The Data Protection Act 2018 (DPA) classifies information about an employee’s health as a “special category data”. This means that it can only be processed by the employer in defined and restricted circumstances.
The Information Commissioner’s Office (ICO) has confirmed that it will take a pragmatic approach to enforcement issues in light of the pandemic. It has also recently issued Advice on Testing which confirms that employers can disclose to colleagues that an employee has contracted COVID-19 for example, provided that they do not give more information than is necessary and states that, in most cases, it will not be necessary to name the individual.
Employees must be notified of the infection risk as soon as possible. An employer should simply advise that an employee who has been in the workplace has been infected and that appropriate precautions should be taken.
The NHS COVID-19 app was launched on 24 September 2020 and employers are encouraged to facilitate and support employee use of the app within the workplace wherever possible.
However, it is not mandatory for staff to have the app. It is also difficult to see how an employer can validly require employees to use such an app at all times, including outside of working hours as to do so would arguably infringe employees’ privacy and not be a reasonable management instruction. It is unlikely that it would be reasonable for an employer to insist that an employee uses their own device to download and operate the app.
If an employer wants staff to use an app and intends to process any of the personal data produced through the employee’s use of the app then it will need to have a lawful basis for doing so, and be able to demonstrate compliance with the DPA. This would include being satisfied as to the data security of the app itself.
Employers can use their own internal systems simply to notify of the need to self-isolate where a fellow employee tests positive without using the NHS app.
The situation is even more complicated when it comes to visitors to the workplace however. In England, on 18 September 2020 it became a legal requirement under the Health Protection (Coronavirus, Collection of Contact Details etc and Related Requirements) Regulations 2020 for some employers in certain sectors to keep details of staff and visitors to the workplace for 21 days, in a way that is proportionate, effective and manageable, for the purpose of NHS test and trace.
Under the GDPR, this data will be personal data and may even amount to special category data, depending on the information collected. Therefore, the employer must have a lawful basis for processing the data and be able to demonstrate compliance with the GDPR and DPA. The existence of these regulations means that these employers will be able to rely on compliance with a legal obligation as the lawful basis for processing.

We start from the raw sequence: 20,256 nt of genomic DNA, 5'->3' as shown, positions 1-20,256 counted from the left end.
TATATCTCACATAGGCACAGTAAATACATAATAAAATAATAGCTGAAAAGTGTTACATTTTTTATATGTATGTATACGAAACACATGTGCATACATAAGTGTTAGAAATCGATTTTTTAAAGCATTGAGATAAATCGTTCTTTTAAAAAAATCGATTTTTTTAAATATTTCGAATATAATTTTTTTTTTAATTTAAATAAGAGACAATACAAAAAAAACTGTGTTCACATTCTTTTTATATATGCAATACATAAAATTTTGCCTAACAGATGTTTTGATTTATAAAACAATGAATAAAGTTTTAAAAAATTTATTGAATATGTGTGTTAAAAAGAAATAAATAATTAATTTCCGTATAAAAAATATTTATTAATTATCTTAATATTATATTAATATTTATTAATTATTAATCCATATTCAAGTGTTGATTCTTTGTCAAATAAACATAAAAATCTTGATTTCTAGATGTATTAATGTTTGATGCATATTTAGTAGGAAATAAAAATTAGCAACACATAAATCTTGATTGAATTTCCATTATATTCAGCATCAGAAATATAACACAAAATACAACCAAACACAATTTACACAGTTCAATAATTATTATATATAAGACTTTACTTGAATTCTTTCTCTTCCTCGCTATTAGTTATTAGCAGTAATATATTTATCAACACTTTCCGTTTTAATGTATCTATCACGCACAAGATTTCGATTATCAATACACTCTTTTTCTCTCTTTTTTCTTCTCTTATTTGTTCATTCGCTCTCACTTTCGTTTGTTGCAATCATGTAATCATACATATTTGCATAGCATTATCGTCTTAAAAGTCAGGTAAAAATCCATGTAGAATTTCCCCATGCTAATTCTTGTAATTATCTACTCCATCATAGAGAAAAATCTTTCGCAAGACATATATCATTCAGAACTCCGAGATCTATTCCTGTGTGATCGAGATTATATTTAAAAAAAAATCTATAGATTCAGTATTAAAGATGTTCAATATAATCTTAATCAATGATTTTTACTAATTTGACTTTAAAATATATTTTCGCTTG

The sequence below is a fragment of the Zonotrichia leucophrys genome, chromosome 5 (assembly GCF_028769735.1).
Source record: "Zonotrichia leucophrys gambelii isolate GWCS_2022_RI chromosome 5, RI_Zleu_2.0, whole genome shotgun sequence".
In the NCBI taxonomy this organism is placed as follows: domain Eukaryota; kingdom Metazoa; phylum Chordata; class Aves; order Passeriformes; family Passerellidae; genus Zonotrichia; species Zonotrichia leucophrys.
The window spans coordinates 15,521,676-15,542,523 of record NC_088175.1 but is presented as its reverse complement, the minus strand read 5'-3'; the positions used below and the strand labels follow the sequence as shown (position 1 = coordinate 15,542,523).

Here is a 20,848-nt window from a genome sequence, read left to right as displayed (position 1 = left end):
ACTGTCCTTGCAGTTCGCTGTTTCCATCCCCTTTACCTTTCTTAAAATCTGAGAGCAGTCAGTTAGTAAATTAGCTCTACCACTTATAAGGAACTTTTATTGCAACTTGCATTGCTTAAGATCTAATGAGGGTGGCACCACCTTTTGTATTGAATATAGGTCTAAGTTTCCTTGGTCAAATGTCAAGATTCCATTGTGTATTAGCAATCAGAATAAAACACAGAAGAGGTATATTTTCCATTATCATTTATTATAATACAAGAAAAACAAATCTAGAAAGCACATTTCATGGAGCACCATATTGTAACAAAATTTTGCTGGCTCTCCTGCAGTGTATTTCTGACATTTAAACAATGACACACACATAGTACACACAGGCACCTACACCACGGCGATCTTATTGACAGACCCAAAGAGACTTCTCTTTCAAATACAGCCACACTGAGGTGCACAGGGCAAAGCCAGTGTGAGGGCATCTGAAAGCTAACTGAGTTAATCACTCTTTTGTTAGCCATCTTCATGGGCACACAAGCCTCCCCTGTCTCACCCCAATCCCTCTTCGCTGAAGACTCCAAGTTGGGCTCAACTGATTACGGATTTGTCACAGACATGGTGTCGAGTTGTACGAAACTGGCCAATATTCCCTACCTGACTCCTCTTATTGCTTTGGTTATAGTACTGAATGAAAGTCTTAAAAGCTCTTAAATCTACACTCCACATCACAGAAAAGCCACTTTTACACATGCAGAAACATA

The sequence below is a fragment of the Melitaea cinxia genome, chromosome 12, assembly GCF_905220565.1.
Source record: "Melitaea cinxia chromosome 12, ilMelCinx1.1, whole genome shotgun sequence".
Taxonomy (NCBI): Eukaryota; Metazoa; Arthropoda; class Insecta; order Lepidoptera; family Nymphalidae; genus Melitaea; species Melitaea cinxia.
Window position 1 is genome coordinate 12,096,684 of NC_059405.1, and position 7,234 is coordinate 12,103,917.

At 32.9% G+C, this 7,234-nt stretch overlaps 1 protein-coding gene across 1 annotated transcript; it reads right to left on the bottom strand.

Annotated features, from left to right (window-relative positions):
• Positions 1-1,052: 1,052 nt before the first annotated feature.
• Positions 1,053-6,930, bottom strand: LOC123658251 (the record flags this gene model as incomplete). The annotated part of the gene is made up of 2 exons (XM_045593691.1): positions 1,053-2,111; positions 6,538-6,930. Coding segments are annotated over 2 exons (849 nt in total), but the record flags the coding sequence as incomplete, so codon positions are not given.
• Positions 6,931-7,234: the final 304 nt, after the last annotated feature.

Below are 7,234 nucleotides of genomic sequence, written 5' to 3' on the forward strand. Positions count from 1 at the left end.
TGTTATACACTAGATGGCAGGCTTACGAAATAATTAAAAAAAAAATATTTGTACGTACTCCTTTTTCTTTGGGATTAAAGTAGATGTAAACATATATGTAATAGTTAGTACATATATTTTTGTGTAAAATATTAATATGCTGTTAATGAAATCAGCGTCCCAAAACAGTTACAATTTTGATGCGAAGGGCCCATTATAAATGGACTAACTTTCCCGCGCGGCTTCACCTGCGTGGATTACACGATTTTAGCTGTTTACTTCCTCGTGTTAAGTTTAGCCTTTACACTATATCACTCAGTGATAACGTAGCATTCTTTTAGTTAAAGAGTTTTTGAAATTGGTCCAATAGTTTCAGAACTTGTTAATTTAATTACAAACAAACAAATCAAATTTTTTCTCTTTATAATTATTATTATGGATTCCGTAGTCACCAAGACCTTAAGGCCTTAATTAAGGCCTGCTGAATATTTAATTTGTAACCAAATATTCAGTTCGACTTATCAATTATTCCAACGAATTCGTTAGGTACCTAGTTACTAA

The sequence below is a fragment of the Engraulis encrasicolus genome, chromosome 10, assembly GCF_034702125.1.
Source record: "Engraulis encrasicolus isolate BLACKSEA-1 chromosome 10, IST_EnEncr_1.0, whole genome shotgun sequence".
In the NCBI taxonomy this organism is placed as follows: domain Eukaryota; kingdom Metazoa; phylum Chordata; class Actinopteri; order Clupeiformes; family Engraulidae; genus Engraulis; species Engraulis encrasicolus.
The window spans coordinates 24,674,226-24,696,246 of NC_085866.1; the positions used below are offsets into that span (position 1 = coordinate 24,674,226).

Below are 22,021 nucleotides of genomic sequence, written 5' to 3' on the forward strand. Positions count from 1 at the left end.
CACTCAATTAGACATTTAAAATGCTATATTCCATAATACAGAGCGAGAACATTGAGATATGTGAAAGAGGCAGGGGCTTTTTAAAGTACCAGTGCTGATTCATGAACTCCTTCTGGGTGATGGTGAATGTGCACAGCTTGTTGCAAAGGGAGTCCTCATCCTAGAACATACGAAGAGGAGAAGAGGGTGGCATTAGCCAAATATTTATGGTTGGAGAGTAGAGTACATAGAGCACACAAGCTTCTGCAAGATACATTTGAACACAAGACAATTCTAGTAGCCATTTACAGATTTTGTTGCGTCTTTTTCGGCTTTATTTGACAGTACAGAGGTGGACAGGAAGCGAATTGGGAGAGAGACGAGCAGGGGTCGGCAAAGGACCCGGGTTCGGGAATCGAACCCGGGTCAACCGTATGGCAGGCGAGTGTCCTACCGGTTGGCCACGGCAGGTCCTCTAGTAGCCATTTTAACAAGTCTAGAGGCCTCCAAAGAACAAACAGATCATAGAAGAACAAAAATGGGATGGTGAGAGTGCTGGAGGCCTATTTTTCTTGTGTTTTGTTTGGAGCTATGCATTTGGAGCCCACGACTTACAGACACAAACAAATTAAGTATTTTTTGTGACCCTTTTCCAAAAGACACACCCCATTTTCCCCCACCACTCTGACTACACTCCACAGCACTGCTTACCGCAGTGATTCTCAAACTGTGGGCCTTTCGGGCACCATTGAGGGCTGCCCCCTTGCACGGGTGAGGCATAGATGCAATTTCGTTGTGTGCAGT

Failure to comply with collecting these details is punishable by a fine of up to £4,000. It is intended for establishments in the hospitality, tourism and leisure sectors as well as to places of worship, facilities provided by local authorities and close-contact services such as hairdressers, in each case where they are providing on-site services (rather than take-away or delivery).
The ICO has updated its Guidance for collecting customer information following the launch of the NHS contact and tracing app.
Customers and visitors can opt out by informing organisations that they do not want their details shared for the purposes of NHS test and trace, because this is not compulsory.
After records have been kept for 21 days they should be deleted or securely disposed of (unless they have also been created for other business purposes and comply with data protection requirements).
Surprisingly, the ICO guidance makes it clear, however, that if an organisation isn’t one of the sectors these rules apply to, they should not be collecting information on visitors ‘just in case’ there is a need to disclose information to a contact tracing scheme. In any event without a lawful basis express consent would also be needed.
A key data protection principle is data minimisation, so personal data should only be collected that is “adequate, relevant and limited to what is necessary”. Mandatory collection and disclosure of customer, visitor and staff data to contact tracing schemes only applies to specific organisations and therefore collecting visitor data just in case is not justifiable according to the ICO. Staff data is a different matter as set out above.